- The Washington Times - Tuesday, October 18, 2005

NUEVO LAREDO, Mexico — A violent war between two powerful drug cartels over control of a lucrative trade route for Mexican cocaine and marijuana bound for the United States has turned many Americans away from Nuevo Laredo and nearly gutted the city’s tourist economy.

Once a bustling shopping center for visitors to southern Texas, this Mexican border city of 300,000 on the edge of the Rio Grande has seen a wave of killings that has taken 135 lives this year — including the police chief, a city council member and 13 police officers.

As a result, vendors and merchants on the city’s violence-prone streets are stuck with street carts and stores filled with unsold food, watches, belts, wallets and jewelry.

“The people are afraid to come, and it has hurt us very badly,” said Eduardo, a local store owner who asked that his last name not be used. “The Americans used to come here in great numbers and spend a lot of money. That no longer is happening.”

Although Nuevo Laredo’s Office of Tourism and Tamaulipas Gov. Eugenio Hernandez Flores have said the violence is declining and the city is again safe, brazen daylight killings continue — including the death just last week of another Nuevo Laredo police officer, who was fatally shot at a city hospital while questioning a man suspected of being a cartel member.

In one recent 10-day period, eight fatal shootings were reported — four bullet-riddled bodies were discovered at a ranch 30 miles southeast of the city, two men were killed as they sat on their front porch in the city, and two others slain outside a store in the city center.

Just last week, U.S. Attorney General Alberto R. Gonzales said the Justice Department was sending federal agents to Texas to combat violent crime along the Mexican border. The Violent Crime Impact Team will target Laredo, Texas, and focus on firearms violations, gang activity, illegal drug organizations and organized crime.

Texas Gov. Rick Perry also announced last week a new security plan for the Texas-Mexico border, saying the state would “increase the law-enforcement presence in the border region, provide new investigative tools, improve communications among law-enforcement officials and make our border region more secure.”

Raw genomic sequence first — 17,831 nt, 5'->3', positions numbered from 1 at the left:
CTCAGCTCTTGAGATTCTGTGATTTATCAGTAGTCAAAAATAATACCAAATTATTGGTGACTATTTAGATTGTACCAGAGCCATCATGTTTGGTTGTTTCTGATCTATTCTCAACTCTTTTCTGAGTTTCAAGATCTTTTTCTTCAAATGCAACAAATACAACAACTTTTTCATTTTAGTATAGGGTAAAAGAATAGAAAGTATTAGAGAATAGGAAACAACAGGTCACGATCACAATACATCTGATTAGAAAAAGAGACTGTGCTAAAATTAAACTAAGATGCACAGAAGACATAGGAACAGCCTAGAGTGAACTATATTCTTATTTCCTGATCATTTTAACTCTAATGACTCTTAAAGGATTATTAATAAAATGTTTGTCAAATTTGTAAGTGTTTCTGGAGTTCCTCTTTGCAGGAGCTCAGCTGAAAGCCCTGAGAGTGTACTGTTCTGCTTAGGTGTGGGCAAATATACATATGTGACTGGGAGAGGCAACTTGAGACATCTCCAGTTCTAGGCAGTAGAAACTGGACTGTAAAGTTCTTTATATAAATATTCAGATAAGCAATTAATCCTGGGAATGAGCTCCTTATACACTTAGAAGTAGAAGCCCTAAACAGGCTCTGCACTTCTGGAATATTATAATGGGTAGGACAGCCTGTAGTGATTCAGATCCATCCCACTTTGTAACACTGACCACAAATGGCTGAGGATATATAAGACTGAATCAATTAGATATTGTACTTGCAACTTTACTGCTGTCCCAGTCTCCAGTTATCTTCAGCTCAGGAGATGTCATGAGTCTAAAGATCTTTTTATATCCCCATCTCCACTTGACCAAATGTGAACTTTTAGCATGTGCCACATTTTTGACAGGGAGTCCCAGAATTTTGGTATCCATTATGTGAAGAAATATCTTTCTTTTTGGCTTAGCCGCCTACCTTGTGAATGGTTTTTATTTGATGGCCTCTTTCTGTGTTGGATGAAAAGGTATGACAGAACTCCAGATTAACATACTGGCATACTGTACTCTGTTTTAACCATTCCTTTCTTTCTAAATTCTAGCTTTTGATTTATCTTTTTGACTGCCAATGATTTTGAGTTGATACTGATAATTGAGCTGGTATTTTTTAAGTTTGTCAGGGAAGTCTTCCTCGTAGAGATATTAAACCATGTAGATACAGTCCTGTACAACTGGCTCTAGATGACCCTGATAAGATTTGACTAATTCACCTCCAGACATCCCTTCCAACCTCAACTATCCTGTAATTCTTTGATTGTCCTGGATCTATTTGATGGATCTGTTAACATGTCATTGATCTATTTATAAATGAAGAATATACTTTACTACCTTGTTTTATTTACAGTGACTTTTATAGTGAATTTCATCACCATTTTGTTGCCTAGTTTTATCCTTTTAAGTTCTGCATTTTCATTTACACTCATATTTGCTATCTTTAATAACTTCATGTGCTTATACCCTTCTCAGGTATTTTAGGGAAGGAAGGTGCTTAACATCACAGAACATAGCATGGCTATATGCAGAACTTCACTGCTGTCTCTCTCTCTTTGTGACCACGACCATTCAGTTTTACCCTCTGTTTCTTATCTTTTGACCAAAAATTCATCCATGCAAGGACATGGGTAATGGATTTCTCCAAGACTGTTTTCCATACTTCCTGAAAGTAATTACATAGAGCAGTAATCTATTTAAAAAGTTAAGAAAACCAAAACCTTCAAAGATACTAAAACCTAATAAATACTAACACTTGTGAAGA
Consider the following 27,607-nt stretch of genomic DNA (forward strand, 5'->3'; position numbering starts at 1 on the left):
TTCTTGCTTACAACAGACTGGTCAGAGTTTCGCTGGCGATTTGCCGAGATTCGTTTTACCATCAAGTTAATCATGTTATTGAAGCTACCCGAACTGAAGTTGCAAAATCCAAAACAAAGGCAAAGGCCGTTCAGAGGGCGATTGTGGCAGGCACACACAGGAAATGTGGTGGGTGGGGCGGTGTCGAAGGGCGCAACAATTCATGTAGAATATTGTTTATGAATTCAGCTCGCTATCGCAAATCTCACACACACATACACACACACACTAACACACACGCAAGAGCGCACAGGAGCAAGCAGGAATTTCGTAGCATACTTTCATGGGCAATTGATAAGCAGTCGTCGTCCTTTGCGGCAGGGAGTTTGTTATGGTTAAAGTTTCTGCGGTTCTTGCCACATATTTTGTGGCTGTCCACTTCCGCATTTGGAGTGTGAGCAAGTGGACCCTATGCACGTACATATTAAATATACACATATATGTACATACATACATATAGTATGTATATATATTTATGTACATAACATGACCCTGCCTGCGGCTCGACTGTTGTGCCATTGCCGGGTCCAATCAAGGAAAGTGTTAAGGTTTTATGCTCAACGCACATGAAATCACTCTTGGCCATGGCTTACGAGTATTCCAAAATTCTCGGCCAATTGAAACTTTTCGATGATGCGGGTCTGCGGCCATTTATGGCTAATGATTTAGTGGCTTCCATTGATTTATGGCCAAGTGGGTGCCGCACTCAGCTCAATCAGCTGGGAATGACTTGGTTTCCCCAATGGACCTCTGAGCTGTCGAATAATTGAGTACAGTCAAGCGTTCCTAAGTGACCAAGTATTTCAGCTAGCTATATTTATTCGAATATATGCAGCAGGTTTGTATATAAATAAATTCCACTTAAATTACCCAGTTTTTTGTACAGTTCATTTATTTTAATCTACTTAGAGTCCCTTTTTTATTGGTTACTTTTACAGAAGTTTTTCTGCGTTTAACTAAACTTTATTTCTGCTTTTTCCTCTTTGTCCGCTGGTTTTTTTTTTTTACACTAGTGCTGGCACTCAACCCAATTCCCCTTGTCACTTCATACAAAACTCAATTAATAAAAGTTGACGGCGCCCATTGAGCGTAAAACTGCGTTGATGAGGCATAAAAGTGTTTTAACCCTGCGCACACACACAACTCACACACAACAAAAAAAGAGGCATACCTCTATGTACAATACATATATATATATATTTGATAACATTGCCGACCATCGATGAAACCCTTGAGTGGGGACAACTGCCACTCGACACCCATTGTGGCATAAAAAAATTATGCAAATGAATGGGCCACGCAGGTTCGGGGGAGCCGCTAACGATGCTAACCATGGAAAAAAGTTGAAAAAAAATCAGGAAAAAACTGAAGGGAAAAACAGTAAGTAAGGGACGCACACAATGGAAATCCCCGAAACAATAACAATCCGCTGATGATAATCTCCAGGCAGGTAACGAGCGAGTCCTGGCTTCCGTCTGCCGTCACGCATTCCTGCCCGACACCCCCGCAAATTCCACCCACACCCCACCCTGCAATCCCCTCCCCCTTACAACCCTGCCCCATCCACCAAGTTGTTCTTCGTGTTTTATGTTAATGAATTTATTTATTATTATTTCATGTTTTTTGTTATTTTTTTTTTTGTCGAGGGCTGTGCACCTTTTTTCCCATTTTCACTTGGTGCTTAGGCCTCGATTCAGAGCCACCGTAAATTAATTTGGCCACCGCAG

“I offer this plan, not because it is the state’s responsibility to control the federal border, but because the state of Texas cannot wait for the federal government to implement needed border security measures,” he said.

Much of the violence has been attributed by U.S. and Mexican authorities to a renegade band of Mexican military deserters known as the Zetas. Trained in the U.S. as an elite force of anti-drug commandos, they have since signed on as mercenaries and recruiters for Mexican drug traffickers.

As many as 200 Zetas, including former Mexican police officers, are thought to be involved with the violence. Their hub, according to U.S. and Mexican law enforcement, is Nuevo Laredo — the most active port of entry along the border. More than 6,000 trucks cross daily from here into Texas, carrying about 40 percent of Mexico’s exports.

Authorities said the Zetas control the city despite efforts by Mexican President Vicente Fox to restore order. He sent hundreds of troops and federal agents to the city in March to set up checkpoints and raid suspected Zeta locations.

The Zetas operate over a wide area of the U.S.-Mexico border, and authorities suspect them in at least three drug-related slayings in the Dallas area. They said as many as 10 Zeta members operate in Texas as assassins, protecting a nearly $10 million-a-day drug trade.

The Justice Department said in a report that the organization was spreading from Texas to California and Florida and establishing drug-trafficking routes that it was willing to protect “at any cost.” In July, the department warned law-enforcement authorities in Arizona and California to be on the lookout for Zeta members.

Meanwhile, Nuevo Laredo’s economy continues to falter, and although the streets are full, few of those rushing up and down the city’s pothole-filled streets and crumbling sidewalks are U.S. tourists looking to spend money.

“I cannot remember it being this bad,” said Hector Gonzalez, who sells food from a stand just a block from the border. “I am very sad.”

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